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Suppose that there exists some contravariant 2-vector $V^{\alpha}$ . Now, let $V^{\alpha}$ be an element of the Cartesian coordinate system (x,y) such that it can be transformed into polar coordinates $(r, \theta)$. The transformation matrix $\Lambda^{\alpha'}_{\beta}$ can we written as $$\Lambda^{\alpha'}_{\beta}=\begin{align}\left(\begin{matrix} \frac{\partial r}{\partial x} & \frac{\partial r}{\partial y} \\ \frac{\partial \theta}{\partial x} & \frac{\partial \theta}{\partial y} \end{matrix}\right)\end{align}$$ therefore the inverse transformation would just be the inverse of the transformation coefficients listed inside of the transformation matrix i.e this would be denoted $\Lambda^{\beta}_{\alpha'}$. Now suppose that we have a covariant covector $V_{\alpha}$ and we want to transform from cartesian to polar. How would we go about doing this process? Would its transformation matrix look like?

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  • $\begingroup$ The inverse transformation will be given by the matrix inverse of your $\Lambda$, not by the reciprocals of the matrix elements. $\endgroup$
    – J. Murray
    Commented Apr 7, 2022 at 18:42

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Let $x^\alpha = (x,y)$ and $x'^\alpha = (r,\theta)$. Then, $$ V'_\alpha(x') = \frac{\partial x^\beta}{\partial x'^\alpha} V_\beta(x) $$ Explicitly $$ V_r = \frac{\partial x}{\partial r} V_x + \frac{\partial y}{\partial r} V_y , \qquad V_\theta =\frac{\partial x}{\partial \theta} V_x + \frac{\partial y}{\partial \theta} V_y $$ Then, using the fact that $x=r\cos\theta$ and $y=r\sin\theta$, we find $$ V_r = \cos\theta V_x + \sin\theta V_y , \qquad V_\theta = - r \sin\theta V_x + r \cos\theta V_y $$ The inverse transformation is obtained by simply exchanging $x \leftrightarrow x'$, so $$ V_\alpha(x) = \frac{\partial x'^\beta}{\partial x^\alpha} V'_\beta(x'). $$ The transformation law for a contra-variant vector is $$ V'^\alpha(x') = \frac{\partial x'^\alpha}{\partial x^\beta} V^\beta(x) $$ Again, the inverse transformation is obtained by exchanging $x \leftrightarrow x'$.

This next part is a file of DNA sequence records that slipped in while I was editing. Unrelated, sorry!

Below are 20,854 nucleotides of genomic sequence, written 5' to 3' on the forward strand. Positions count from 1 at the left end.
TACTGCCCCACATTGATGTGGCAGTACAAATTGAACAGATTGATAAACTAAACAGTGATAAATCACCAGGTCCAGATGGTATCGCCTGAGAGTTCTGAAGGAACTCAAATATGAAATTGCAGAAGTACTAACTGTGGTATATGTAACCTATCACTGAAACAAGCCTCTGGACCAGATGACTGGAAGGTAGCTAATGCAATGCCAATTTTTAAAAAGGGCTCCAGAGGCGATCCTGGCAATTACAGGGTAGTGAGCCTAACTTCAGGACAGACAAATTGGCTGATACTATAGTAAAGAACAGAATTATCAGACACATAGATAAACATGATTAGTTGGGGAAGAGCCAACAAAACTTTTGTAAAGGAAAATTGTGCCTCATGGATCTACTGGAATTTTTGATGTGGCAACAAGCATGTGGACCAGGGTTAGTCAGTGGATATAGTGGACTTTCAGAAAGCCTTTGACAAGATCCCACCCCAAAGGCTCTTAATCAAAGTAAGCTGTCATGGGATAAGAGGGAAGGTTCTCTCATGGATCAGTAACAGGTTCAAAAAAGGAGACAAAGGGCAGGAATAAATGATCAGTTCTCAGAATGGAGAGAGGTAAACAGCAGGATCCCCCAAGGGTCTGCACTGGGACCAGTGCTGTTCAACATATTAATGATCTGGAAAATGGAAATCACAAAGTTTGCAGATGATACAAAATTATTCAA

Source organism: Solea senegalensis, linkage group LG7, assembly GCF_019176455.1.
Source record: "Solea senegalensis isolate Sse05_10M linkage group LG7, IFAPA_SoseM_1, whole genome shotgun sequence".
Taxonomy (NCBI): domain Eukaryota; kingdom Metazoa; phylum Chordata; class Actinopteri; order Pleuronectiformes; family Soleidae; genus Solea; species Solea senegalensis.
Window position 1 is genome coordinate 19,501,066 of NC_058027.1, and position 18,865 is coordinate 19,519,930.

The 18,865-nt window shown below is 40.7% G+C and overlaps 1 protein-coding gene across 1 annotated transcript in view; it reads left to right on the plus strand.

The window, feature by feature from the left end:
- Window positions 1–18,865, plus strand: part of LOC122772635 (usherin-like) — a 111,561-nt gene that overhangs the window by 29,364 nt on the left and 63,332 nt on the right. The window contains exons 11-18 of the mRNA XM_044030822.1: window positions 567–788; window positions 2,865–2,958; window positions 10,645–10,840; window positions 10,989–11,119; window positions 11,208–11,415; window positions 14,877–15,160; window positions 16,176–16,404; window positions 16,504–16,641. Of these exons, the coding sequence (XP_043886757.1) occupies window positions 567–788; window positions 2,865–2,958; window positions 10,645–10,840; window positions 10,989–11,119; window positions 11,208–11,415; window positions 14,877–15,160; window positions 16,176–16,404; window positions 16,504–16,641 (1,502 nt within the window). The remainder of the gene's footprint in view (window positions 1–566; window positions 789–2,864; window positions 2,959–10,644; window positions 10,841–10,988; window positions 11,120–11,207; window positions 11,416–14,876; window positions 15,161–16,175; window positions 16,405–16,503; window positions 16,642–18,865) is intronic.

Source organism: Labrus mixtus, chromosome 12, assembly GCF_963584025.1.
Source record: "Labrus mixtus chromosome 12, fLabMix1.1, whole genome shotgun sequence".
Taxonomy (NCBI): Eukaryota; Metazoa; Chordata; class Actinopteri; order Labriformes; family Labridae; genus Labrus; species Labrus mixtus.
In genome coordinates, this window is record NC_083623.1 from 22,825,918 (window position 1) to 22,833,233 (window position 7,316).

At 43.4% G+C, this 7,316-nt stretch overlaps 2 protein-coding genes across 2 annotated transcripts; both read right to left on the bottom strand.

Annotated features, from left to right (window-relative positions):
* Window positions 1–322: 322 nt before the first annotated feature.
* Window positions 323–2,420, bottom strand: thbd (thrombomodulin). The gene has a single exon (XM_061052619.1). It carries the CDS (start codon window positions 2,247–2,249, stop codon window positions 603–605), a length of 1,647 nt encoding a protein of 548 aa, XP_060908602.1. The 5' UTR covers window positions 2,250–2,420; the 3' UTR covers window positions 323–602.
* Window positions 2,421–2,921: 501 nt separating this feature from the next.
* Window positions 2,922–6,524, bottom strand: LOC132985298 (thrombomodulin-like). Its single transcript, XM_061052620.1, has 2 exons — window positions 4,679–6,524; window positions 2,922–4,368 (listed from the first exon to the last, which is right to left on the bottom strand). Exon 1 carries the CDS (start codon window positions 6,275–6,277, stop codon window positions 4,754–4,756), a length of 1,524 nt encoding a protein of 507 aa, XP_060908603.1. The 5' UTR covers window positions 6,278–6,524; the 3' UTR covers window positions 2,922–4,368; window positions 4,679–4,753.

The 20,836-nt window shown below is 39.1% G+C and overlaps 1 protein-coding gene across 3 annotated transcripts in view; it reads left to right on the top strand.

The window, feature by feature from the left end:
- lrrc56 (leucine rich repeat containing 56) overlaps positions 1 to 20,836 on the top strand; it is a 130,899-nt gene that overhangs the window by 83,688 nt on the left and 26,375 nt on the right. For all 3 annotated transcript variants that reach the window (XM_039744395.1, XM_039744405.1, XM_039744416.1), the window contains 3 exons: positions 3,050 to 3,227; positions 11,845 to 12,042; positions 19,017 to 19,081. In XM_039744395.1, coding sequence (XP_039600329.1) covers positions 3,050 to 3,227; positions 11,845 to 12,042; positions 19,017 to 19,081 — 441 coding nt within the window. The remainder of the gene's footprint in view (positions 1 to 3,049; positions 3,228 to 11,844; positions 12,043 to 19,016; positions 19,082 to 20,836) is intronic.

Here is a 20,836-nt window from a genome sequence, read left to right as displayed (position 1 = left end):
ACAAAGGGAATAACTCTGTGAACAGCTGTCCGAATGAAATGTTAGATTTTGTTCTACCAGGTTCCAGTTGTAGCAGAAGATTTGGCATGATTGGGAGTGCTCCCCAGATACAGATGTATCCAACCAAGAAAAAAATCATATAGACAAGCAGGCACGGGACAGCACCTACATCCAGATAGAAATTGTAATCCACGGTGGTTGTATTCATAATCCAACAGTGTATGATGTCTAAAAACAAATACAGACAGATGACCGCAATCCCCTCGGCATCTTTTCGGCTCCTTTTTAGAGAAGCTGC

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  • $\begingroup$ Would the case if $X_{\alpha}=(x,y)$ and $x_{\alpha'}=({r,\theta})$ be different? $\endgroup$
    – aygx
    Commented Apr 7, 2022 at 18:59
  • $\begingroup$ I do not understand the question. BTW, you can't lower the index on the coordinate. $x^\mu$ only makes sense with an upper index. $\endgroup$
    – Prahar
    Commented Apr 7, 2022 at 19:00
  • $\begingroup$ My mistake with typos. To begin, we let $x^{\alpha}=(x,y)$ and $x'^{\alpha}=(r,\theta)$ and obtained the transformation law for a rank (0,1) tensor in a primed frame. Would the case $x_{\alpha}=(x,y)$ and $x'_{\alpha}=(r,\theta)$ be any different? $\endgroup$
    – aygx
    Commented Apr 7, 2022 at 19:11
  • $\begingroup$ "the case $x_\alpha=$...be any different" I just don't understand this sentence. I have edited my answer - maybe it will help. Let me again clarify that you CANNOT lower the index on $x$. It MUST have an upper index. $\endgroup$
    – Prahar
    Commented Apr 7, 2022 at 19:12
  • $\begingroup$ Since thats the case then the transformation matrix for that covector $V_{\alpha}$ would just be the inverse matrix of our matrix for $V^{\alpha}$? $\endgroup$
    – aygx
    Commented Apr 7, 2022 at 19:23

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